Pay for performance may be coming back, even though past efforts have failed. Do you think it stands a chance in the federal government?
Why can't the federal government get pay-for-performance right? Large-scale efforts to implement such systems, most notably the Defense Department's National Security Personnel System, have faltered.
The question has surfaced because Rep. Dennis Ross (R-Fla.) is working toward developing another effort. As chairman of the House Oversight and Government Reform federal workforce subcommittee, he began holding hearings in March.
For most feds, the alternative to pay-for-performance is the General Schedule system, which has a total of 150 different pay levels -- 15 ranks and 10 "steps" within each rank. The salary for various job categories is set for each level, with adjustments built in for employees who live in higher cost-of-living areas. The defined salaries give managers little freedom to play favorities -- or reward success.
Advancement on the GS system is more a matter of seniority than performance, or at least that is the perception. One FCW reader, commenting on an article about Ross's efforts, disputed that understanding.
"The 'GS' system is a 'pay for performance' system. Within-grade increases and promotions are contingent upon performance," the reader wrote. "The problem is that many managers cannot articulate the practical differences between pay grades and, thus, do poorly at defining performance elements and standards.”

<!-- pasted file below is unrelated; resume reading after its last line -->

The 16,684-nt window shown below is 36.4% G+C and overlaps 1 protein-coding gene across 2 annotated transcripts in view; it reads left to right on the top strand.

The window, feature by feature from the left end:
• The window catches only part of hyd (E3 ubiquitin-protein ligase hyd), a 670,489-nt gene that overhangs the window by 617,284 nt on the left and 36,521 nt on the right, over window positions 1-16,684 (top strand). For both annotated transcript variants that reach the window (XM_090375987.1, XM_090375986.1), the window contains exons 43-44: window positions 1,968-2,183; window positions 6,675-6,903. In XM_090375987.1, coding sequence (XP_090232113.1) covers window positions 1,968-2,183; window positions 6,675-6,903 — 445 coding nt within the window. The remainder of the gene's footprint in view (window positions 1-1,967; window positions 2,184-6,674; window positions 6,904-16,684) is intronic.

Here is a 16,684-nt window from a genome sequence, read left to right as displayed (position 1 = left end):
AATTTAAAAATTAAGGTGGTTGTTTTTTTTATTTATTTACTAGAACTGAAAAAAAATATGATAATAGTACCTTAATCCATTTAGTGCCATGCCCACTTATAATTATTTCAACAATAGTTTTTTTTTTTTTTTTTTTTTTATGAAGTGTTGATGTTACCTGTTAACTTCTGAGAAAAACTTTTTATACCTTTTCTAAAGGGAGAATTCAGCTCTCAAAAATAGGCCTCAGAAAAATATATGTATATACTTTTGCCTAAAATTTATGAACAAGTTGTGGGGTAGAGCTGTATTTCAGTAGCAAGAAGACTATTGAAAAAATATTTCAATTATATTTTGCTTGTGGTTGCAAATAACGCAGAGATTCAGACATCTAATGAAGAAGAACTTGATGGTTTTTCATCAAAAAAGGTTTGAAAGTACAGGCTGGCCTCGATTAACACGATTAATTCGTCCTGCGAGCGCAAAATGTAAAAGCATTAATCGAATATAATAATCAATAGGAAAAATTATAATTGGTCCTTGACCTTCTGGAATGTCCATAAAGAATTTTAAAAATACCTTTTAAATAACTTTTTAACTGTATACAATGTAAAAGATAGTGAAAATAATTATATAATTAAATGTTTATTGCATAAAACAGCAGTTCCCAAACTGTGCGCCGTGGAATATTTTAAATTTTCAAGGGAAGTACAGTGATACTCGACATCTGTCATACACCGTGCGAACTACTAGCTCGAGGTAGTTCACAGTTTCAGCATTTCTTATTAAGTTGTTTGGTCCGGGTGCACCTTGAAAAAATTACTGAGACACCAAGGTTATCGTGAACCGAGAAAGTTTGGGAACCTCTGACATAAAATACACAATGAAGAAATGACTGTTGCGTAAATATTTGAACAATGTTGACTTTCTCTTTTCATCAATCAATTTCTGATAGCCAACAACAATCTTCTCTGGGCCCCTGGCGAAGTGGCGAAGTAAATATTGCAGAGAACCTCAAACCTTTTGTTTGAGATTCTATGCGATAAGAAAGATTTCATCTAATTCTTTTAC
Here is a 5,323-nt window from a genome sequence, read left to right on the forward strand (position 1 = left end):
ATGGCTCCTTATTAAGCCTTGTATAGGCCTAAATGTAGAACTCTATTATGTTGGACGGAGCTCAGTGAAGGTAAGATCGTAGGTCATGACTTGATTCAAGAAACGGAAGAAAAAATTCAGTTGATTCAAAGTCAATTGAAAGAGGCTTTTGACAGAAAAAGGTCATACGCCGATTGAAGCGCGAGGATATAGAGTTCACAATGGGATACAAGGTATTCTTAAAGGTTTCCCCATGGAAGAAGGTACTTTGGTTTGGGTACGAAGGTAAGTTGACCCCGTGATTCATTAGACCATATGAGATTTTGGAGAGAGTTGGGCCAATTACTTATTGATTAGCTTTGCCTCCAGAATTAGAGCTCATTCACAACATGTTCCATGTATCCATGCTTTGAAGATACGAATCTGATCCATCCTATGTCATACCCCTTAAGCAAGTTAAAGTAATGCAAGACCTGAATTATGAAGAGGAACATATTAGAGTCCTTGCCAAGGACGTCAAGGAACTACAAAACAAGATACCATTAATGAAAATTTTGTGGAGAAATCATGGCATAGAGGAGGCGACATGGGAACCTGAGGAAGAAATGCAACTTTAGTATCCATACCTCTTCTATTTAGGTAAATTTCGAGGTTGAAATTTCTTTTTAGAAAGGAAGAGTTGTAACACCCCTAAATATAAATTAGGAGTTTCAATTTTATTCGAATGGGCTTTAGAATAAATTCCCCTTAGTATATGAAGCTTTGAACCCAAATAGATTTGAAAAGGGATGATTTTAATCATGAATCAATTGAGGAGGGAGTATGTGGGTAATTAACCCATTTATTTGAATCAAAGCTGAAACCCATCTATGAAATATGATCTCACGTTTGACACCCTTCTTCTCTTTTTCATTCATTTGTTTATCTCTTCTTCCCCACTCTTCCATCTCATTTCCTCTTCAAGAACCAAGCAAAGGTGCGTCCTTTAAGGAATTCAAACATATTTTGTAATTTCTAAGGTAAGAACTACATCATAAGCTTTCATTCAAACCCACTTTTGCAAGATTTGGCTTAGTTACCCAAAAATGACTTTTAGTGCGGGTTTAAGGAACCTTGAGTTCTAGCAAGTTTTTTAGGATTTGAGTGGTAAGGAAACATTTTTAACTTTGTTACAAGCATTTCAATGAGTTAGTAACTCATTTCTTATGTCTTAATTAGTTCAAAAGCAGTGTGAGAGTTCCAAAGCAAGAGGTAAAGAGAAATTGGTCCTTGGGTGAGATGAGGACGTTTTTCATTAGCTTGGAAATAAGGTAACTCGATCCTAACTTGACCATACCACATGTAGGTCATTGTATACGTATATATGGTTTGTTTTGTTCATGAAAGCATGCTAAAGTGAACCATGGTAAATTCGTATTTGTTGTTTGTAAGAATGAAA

Other readers said pay-for-performance doesn't work well in agencies because too many managers are apt to reward friends rather than the best performers, out of a limited funding pool available for pay raises.
"What is absolutely required for pay for performance to work is that the decision makers who get to decide who receives performance bonuses and/or raises have to be held personally accountable for those choices," wrote reader "Ted." "In private industry a manager can use cronyism and nepotism as her criteria when awarding performance pay, but that manager will be held accountable when her department fails to perform. Private industry doesn't tolerate for long those managers that cost the company money. The problem in the federal sector is that we've all seen instances of cronyism and nepotism, and if anybody tries to bring it to the attention of higher management that person gets labeled as a whiner and complainer."
A reader commenting on an earlier Workforce Wonk blog entry said that pay for performance does work in some individual government organizations.
"I have worked at a Navy lab with pay for performance since 1984," that reader wrote. "It's true that ratings are always somewhat subjective and there will be some favoritism. That's still far better than treating everyone the same regardless of performance."
So what do you think? Is pay for performance doomed to fail in the federal government -- at least on a large scale -- or is it possible to make it work? Share your opinion in the comments.